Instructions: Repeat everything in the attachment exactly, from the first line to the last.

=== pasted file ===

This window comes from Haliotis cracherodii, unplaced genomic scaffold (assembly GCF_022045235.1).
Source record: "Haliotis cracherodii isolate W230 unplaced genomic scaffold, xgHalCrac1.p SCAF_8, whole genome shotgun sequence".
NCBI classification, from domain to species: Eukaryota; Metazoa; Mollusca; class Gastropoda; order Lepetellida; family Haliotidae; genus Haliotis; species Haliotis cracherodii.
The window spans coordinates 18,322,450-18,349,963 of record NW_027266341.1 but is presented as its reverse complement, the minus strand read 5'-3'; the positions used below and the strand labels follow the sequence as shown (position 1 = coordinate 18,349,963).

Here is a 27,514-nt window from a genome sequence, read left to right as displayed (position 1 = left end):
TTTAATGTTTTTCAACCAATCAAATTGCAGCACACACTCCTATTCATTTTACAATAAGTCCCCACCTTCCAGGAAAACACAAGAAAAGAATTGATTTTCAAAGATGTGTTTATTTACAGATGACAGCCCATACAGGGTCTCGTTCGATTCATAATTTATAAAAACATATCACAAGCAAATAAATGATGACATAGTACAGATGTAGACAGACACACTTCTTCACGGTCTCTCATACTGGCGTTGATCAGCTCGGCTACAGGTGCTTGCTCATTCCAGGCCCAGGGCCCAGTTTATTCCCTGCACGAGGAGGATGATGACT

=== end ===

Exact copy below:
This window comes from Haliotis cracherodii, unplaced genomic scaffold (assembly GCF_022045235.1).
Source record: "Haliotis cracherodii isolate W230 unplaced genomic scaffold, xgHalCrac1.p SCAF_8, whole genome shotgun sequence".
NCBI classification, from domain to species: Eukaryota; Metazoa; Mollusca; class Gastropoda; order Lepetellida; family Haliotidae; genus Haliotis; species Haliotis cracherodii.
The window spans coordinates 18,322,450-18,349,963 of record NW_027266341.1 but is presented as its reverse complement, the minus strand read 5'-3'; the positions used below and the strand labels follow the sequence as shown (position 1 = coordinate 18,349,963).

Here is a 27,514-nt window from a genome sequence, read left to right as displayed (position 1 = left end):
TTTAATGTTTTTCAACCAATCAAATTGCAGCACACACTCCTATTCATTTTACAATAAGTCCCCACCTTCCAGGAAAACACAAGAAAAGAATTGATTTTCAAAGATGTGTTTATTTACAGATGACAGCCCATACAGGGTCTCGTTCGATTCATAATTTATAAAAACATATCACAAGCAAATAAATGATGACATAGTACAGATGTAGACAGACACACTTCTTCACGGTCTCTCATACTGGCGTTGATCAGCTCGGCTACAGGTGCTTGCTCATTCCAGGCCCAGGGCCCAGTTTATTCCCTGCACGAGGAGGATGATGACT